by Stuart Price DP_Price
In Durham, NC, Neighborhood Organizations can formally register themselves with the Durham City- County Planning Department through an application process. Although this action provides no formal benefits to the neighborhoods, it gives them an intrinsic sense of stature for engaging public officials and addressing local issues affecting their community. In this sense, according to Cunningham and Kotler (1983,8), “neighborhood organizations are able to wage responsible wars of pressure and advocacy to ensure that a just share of available resources goes to the neighborhood.” Moreover, neighborhood organizations enable an improved sense of institutional infrastructure and stability, which Briggs and Mueller (1997) support in their finding that neighborhood organizations can cause positive effects on an area’s social environment.
Given these reported benefits of neighborhood organizations, this paper explores the impact that neighborhood organizations have on housing prices. In their study of households’ valuation of neighborhood amenities in the Baltimore metropolitan area, Dubin and Goodman (1982), found that the presence of neighborhood organizations (one of the thirty-three variables in their hedonic pricing model) positively impacted housing prices. Using a simplified hedonic pricing model, this paper attempts to determine whether the same positive impact holds for implicit valuations of homes in Northgate Park and Colony Park neighborhoods when compared to similar housing. Comparable housing was chosen from adjacent areas that were not incorporated under an official Durham Neighborhood Organization.
Based on the study by Dubin and Goodman and the positive externalities associated with neighborhood organizations as shown by Cunningham and Kotler and Briggs and Mueller, it is expected that the presence of a neighborhood organization should positively impact housing prices. Thus when comparing a property that is a part of a neighborhood organization to a similar property which is unaffiliated, a dummy variable constructed for the neighborhood organization variable should be significant and positively correlated to housing price (assuming 1 is assigned to neighborhood organization and 0 is assigned to no neighborhood organization).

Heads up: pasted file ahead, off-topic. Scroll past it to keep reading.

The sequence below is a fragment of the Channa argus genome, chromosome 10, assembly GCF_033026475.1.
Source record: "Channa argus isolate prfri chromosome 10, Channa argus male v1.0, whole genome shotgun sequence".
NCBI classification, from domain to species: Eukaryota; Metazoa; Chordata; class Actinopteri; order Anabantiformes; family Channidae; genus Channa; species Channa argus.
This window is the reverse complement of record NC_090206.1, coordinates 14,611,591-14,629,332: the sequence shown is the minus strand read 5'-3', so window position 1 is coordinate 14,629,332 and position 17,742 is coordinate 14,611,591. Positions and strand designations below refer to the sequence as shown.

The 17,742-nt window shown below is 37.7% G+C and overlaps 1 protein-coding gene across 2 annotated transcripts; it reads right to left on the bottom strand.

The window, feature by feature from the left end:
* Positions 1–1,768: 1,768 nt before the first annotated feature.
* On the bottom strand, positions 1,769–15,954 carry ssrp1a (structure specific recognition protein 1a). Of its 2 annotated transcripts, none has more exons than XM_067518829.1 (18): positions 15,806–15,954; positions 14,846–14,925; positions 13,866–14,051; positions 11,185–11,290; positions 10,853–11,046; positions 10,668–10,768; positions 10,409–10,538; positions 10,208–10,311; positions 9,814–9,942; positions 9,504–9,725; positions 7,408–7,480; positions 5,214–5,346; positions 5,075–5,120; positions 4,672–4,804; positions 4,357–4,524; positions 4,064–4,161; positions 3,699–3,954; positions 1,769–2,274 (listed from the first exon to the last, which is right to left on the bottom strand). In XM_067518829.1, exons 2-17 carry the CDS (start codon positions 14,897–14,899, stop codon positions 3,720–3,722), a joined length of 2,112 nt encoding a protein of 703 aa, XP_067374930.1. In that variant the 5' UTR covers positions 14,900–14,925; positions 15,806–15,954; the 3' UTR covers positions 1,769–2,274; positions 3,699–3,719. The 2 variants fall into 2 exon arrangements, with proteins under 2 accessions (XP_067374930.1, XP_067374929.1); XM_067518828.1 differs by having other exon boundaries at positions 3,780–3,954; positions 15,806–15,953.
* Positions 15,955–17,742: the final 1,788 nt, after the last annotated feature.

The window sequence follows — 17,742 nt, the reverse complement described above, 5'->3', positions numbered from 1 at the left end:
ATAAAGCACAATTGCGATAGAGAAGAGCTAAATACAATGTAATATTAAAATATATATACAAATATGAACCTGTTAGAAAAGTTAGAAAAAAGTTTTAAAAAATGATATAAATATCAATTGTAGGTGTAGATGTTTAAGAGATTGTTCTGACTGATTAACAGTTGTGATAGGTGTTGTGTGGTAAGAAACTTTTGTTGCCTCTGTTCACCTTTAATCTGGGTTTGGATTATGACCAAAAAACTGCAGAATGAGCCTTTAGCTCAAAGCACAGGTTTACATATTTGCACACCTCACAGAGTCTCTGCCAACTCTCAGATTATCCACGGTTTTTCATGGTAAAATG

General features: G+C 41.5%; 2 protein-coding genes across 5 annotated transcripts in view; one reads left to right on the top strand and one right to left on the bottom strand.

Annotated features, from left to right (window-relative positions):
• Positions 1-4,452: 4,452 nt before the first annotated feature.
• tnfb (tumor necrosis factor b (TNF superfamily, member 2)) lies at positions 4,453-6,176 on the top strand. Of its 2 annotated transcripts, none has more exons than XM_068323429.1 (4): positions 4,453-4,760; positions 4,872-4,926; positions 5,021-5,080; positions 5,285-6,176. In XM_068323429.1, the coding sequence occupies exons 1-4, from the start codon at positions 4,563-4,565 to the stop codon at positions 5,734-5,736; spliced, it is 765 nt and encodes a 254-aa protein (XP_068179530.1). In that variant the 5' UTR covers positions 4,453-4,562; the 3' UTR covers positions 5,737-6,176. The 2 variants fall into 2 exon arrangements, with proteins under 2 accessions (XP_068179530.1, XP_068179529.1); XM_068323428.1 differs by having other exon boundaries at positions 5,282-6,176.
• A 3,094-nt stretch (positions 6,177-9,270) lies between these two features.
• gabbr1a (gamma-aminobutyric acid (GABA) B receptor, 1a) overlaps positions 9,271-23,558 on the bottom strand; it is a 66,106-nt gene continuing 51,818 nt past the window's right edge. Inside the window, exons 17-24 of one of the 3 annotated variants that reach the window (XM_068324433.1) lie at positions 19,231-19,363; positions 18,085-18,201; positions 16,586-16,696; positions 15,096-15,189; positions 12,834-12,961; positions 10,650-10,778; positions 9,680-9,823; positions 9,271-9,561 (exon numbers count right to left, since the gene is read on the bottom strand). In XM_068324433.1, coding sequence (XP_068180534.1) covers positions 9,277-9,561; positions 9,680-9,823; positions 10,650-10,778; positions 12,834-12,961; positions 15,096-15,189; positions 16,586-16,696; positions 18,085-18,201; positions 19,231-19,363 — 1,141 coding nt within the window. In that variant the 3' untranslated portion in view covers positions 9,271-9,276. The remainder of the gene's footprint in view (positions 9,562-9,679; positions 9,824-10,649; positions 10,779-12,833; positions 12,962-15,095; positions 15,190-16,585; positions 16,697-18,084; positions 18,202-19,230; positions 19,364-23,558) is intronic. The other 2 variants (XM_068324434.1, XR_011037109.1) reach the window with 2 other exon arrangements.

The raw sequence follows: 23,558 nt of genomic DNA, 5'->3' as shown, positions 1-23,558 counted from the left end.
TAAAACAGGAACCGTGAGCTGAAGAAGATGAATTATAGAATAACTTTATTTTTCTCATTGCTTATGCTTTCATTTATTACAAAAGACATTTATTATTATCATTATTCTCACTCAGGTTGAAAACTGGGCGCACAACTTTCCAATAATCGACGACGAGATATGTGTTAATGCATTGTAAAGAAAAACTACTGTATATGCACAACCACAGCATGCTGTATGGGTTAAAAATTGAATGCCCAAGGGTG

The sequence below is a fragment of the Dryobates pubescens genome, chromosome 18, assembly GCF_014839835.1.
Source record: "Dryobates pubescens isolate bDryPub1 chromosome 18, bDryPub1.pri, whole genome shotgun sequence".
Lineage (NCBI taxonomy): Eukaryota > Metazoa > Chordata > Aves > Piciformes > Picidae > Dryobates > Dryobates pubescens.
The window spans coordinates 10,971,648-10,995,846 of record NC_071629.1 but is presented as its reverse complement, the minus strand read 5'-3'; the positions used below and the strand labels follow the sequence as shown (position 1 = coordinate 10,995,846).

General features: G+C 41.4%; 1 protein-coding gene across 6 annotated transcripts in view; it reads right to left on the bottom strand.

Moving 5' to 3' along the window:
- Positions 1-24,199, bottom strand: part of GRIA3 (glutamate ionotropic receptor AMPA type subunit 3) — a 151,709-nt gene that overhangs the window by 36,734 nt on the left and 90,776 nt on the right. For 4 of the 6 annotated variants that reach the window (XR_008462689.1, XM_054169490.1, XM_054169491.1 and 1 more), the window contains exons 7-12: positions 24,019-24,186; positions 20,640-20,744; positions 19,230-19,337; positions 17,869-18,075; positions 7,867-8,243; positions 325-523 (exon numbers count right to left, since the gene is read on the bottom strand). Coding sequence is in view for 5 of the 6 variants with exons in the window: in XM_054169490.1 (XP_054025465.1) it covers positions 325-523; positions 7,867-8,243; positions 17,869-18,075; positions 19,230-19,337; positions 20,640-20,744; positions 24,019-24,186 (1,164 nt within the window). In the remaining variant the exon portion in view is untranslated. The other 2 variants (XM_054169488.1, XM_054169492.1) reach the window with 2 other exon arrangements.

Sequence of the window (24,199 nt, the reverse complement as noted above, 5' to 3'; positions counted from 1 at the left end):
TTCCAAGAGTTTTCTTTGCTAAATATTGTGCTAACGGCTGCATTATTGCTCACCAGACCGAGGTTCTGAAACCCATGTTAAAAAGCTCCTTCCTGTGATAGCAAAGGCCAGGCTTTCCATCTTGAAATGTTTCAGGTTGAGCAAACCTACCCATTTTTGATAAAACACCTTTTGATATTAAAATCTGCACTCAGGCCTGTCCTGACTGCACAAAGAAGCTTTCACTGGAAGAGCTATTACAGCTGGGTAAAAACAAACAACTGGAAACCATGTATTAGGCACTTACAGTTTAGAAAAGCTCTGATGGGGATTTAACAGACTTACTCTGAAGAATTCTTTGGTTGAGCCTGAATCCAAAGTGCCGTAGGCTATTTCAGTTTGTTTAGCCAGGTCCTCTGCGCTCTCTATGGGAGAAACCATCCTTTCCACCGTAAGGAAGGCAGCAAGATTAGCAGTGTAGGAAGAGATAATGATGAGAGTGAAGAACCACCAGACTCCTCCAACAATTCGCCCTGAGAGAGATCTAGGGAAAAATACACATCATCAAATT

Methodology and Model Description
This paper analyzes the effect of both the Northgate Park Neighborhood Association and the Colony Park Association on their respective community’s housing prices. Hedonic pricing models provide an implicit evaluation of households “through the analysis of a house as a bundle of structural and neighborhood characteristics….This hedonic price is interpreted as the added value in the market of a unit of the characteristic (Dubin & Goodman, 167).”
Within this paper, there are two different hedonic models that are used to predict housing value. For the Colony Park Association, the following regression model was used:
Ln (Zillow Price Estimate) = α0 + β1#Bedrooms + β2 #Bathrooms + β3 Square Footage + β4 Lot Size+ β5 Year Built + β6 Left Neighbor Price Estimate + β7 Right Neighbor Price Estimate + β8 Neighbor + ε
And for Northgate Park Neighborhood Association the following regression was used:
Ln (Zillow Price Estimate) = α0 + β1#Bedrooms + β2 #Bathrooms + β3 Square Footage + β4 Lot Size+ β5 Year Built + β6 Left Neighbor Price Estimate + β7 Right Neighbor Price Estimate + β8 Neighbor + β9 Elementary School + β10 Middle School + β11 High School + ε
Both separate regression models relied on sixty observations. These observations were randomly selected and included thirty properties within the Northgate Park and Colony Park neighborhoods as well as thirty observations of comparable, adjacent properties. Maps of the neighborhoods and the areas of corresponding comparable housing (outlined in red) are provided below:
All data present in these two regression analyses was gathered from Zillow.com. The dependent variable in both regressions reflects Zillow.com’s most recent Zestimate, which is computed using a proprietary formula and represents the estimated market value of different properties. The variable Neighbor is a dummy variable constructed to test whether the Neighborhood Organization designation impacts housing prices. Lastly, the regression model for the Northgate Park Neighborhood Association includes the three extra dummy variables, Elementary School, Middle School, and High School, which are used to determine the impact the impact that public school assignment has on housing price. In the case of the Colony Park analysis, these variables are unnecessary as all sixty properties are assigned to the same elementary, middle, and high schools.
The regression models themselves are nonlinear. This paper utilizes the semilog functional form because, “it has become perhaps the most widely used functional form in hedonic studies (Coulson, 24).” In such a model, each variable’s coefficient is known as a semi-elasticity and “roughly speaking, the coefficients give the percentage increase in price due to a unit increase in X (Coulson, 25).”